Adductor longus muscle
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The adductor longus muscle is a large triangular-shaped muscle located in the medial compartment of the thigh and belongs to the hip adductors muscle group. The muscle forms the floor of the femoral triangle.
action: adducts and medially rotates thigh at hip joint
innervation: obturator nerve (L2 - L4)
The adductor longus muscle is found anterior to the adductor magnus, adductor brevis, anterior branch of the obturator nerve, and deep femoral vessels. It lies lateral to the gracilis and medial to the pectineus. The spermatic cord and fascia lata are situated anterosuperiorly to the adductor longus, while the femoral artery and vein are found in the anteroinferior aspect of the muscle near its attachment.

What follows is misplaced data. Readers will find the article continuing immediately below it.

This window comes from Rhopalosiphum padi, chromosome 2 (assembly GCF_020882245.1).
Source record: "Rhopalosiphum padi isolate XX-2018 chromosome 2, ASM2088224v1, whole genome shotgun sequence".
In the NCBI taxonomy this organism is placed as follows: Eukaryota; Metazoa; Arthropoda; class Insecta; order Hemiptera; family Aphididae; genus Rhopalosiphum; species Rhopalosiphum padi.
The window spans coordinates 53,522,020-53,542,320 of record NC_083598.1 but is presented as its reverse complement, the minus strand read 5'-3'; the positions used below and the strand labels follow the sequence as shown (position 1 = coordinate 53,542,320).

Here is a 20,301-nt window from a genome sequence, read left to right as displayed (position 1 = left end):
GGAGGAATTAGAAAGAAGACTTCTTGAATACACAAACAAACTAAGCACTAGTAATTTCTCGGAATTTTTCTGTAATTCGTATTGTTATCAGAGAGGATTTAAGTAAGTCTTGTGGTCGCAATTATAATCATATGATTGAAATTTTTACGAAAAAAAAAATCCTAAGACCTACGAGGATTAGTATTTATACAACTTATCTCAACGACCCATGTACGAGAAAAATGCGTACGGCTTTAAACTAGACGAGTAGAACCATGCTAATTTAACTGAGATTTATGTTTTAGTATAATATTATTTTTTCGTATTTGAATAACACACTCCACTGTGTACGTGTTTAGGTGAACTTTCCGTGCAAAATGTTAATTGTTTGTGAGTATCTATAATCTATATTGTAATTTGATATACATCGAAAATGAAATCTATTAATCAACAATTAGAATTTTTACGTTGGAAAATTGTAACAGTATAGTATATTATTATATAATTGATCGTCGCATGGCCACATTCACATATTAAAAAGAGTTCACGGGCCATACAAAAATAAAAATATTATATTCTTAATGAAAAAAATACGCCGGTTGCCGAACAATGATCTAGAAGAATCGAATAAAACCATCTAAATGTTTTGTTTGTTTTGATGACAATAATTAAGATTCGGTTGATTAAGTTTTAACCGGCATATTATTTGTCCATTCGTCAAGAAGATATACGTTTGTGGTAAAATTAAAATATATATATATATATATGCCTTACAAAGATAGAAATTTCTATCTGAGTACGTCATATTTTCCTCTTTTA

It inserts onto the middle third of the medial lip of the linea aspera. This insertion point is between the insertion of the adductor magnus and origin of the vastus medialis, and inferior to the insertion of the adductor brevis.
The adductor longus, alongside the adductor group of muscles, aids in thigh adduction, flexion, and external (lateral) rotation at the hip joint. It also supports in stabilizing the pelvis.
The adductor longus muscle forms the medial/inferior border of the femoral triangle. The superior border is formed by the inguinal ligament, while the lateral border is formed by the sartorius. The femoral nerve, artery and vein run through this triangular region (lateral to medial).